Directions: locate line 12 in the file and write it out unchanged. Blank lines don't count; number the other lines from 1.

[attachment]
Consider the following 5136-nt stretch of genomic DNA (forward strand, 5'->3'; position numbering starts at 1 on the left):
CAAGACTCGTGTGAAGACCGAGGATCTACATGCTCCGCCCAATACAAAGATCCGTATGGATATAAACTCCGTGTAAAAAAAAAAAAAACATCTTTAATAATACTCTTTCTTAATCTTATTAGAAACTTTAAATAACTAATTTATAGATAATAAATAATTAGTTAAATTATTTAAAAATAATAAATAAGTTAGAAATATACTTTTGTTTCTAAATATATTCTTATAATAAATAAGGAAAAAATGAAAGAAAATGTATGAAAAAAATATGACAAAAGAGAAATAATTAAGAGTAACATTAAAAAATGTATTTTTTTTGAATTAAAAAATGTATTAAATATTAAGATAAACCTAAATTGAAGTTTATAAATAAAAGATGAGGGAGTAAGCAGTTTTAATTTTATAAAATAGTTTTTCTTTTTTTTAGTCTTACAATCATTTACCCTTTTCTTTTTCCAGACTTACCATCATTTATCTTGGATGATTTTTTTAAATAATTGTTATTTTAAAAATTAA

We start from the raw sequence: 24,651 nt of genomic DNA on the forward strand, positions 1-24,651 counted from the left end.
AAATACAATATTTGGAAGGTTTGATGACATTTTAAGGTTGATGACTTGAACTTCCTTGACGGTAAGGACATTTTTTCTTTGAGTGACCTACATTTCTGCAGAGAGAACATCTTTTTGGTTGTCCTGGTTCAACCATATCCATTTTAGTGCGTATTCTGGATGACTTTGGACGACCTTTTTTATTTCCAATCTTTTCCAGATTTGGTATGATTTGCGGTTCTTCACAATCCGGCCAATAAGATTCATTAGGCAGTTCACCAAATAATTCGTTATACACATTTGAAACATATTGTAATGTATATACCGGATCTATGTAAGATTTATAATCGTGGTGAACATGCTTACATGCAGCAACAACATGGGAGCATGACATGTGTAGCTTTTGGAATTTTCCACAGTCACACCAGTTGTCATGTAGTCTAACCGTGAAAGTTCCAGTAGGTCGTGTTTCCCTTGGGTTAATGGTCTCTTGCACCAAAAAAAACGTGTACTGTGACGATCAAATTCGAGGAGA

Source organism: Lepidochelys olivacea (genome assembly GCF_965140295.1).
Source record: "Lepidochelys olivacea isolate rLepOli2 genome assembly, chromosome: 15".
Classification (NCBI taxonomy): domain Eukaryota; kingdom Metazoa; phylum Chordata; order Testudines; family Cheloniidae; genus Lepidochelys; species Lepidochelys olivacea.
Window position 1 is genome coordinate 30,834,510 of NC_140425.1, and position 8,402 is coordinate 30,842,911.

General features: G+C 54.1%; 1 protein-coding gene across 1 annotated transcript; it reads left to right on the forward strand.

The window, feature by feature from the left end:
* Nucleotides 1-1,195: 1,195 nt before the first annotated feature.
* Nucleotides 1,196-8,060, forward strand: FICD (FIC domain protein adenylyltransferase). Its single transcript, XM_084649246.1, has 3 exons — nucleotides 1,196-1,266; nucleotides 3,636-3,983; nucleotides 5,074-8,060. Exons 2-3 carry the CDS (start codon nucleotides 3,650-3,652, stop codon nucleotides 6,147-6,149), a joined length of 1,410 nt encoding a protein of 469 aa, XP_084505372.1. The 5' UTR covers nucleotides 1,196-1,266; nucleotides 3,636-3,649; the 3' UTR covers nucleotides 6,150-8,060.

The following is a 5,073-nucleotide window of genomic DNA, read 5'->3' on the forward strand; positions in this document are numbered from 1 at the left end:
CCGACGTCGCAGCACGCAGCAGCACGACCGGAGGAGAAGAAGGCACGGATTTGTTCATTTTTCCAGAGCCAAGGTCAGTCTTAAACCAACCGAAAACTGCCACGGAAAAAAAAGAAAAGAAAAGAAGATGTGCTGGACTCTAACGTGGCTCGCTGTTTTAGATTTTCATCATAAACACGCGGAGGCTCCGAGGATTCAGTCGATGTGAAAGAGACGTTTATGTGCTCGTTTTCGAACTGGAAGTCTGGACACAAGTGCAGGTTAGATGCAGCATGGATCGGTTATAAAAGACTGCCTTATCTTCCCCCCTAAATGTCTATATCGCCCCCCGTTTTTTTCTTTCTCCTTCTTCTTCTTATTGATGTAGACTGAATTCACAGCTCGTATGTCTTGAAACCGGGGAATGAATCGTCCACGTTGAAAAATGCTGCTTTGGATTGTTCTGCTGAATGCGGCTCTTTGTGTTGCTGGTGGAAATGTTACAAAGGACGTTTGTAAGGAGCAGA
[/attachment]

* Nucleotides 1,196-8,060, forward strand: FICD (FIC domain protein adenylyltransferase). Its single transcript, XM_084649246.1, has 3 exons — nucleotides 1,196-1,266; nucleotides 3,636-3,983; nucleotides 5,074-8,060. Exons 2-3 carry the CDS (start codon nucleotides 3,650-3,652, stop codon nucleotides 6,147-6,149), a joined length of 1,410 nt encoding a protein of 469 aa, XP_084505372.1. The 5' UTR covers nucleotides 1,196-1,266; nucleotides 3,636-3,649; the 3' UTR covers nucleotides 6,150-8,060.